Department

Department of Chemistry

First Advisor

David T. Anderson

Description

Cold chemistry is becoming a hot area of research as a way to test fundamental principles about chemical reactions governed by quantum mechanics. Typically chemists think of molecules with ball and stick models, but at extremely low temperatures molecules can start to behave like waves. Molecules at very low temperatures (2-4 K) do not have much energy with which to react. Classically, at these low temperatures, only reactions with no barrier to reaction should take place. However, recent experiments in the Anderson group have shown that the reaction of hydrogen atoms (H) with nitric oxide (NO) can produce both HNO and NOH. This is surprising because the reaction to form HNO is barrierless, whereas the reaction that forms NOH has a significant barrier. The fact that NOH is produced in these low temperature reactions is due to quantum mechanical effects or the H atoms behaving as matter waves. I am helping analyze the Fourier Transform Infrared (FTIR) spectra that are used to follow the kinetics (how fast reactions occur) of these reactions. I am also analyzing the FTIR spectra of different isotopes of nitric oxide (14NO and 15NO) to better characterize the rotational dynamics of the NO reagent. In the Born-Oppenheimer approximation, both of these isotopes of NO should react similarly at low temperature and I am helping to analyze the FTIR spectra to determine if this is true.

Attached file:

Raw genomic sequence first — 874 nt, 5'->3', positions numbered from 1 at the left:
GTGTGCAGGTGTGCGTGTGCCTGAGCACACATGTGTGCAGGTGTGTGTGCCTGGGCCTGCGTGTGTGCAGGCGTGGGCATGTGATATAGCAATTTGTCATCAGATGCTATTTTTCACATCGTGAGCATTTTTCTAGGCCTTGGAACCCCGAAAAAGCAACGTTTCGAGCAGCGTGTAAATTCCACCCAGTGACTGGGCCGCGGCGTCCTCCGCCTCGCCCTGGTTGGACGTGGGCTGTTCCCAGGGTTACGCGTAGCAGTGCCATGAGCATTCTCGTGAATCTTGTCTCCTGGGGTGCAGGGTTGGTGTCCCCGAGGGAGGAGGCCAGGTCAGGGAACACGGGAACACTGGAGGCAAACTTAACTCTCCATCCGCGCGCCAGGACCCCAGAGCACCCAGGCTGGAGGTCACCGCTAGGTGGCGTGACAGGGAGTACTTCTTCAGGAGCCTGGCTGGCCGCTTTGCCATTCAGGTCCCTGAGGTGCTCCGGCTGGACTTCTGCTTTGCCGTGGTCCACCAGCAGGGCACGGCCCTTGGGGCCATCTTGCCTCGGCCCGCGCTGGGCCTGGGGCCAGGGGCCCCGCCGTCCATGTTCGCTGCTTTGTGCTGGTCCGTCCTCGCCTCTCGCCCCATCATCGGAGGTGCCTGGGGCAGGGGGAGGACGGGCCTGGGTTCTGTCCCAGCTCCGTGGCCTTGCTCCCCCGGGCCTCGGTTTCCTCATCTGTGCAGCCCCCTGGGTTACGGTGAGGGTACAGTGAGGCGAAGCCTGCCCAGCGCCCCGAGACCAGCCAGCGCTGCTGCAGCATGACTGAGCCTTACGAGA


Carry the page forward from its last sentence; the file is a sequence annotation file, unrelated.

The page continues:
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Reactions of Atomic Hydrogen with Isotopes of Nitric Oxide in Solid Parahydrogen

Cold chemistry is becoming a hot area of research as a way to test fundamental principles about chemical reactions governed by quantum mechanics. Typically chemists think of molecules with ball and stick models, but at extremely low temperatures molecules can start to behave like waves. Molecules at very low temperatures (2-4 K) do not have much energy with which to react. Classically, at these low temperatures, only reactions with no barrier to reaction should take place. However, recent experiments in the Anderson group have shown that the reaction of hydrogen atoms (H) with nitric oxide (NO) can produce both HNO and NOH. This is surprising because the reaction to form HNO is barrierless, whereas the reaction that forms NOH has a significant barrier. The fact that NOH is produced in these low temperature reactions is due to quantum mechanical effects or the H atoms behaving as matter waves. I am helping analyze the Fourier Transform Infrared (FTIR) spectra that are used to follow the kinetics (how fast reactions occur) of these reactions. I am also analyzing the FTIR spectra of different isotopes of nitric oxide (14NO and 15NO) to better characterize the rotational dynamics of the NO reagent. In the Born-Oppenheimer approximation, both of these isotopes of NO should react similarly at low temperature and I am helping to analyze the FTIR spectra to determine if this is true.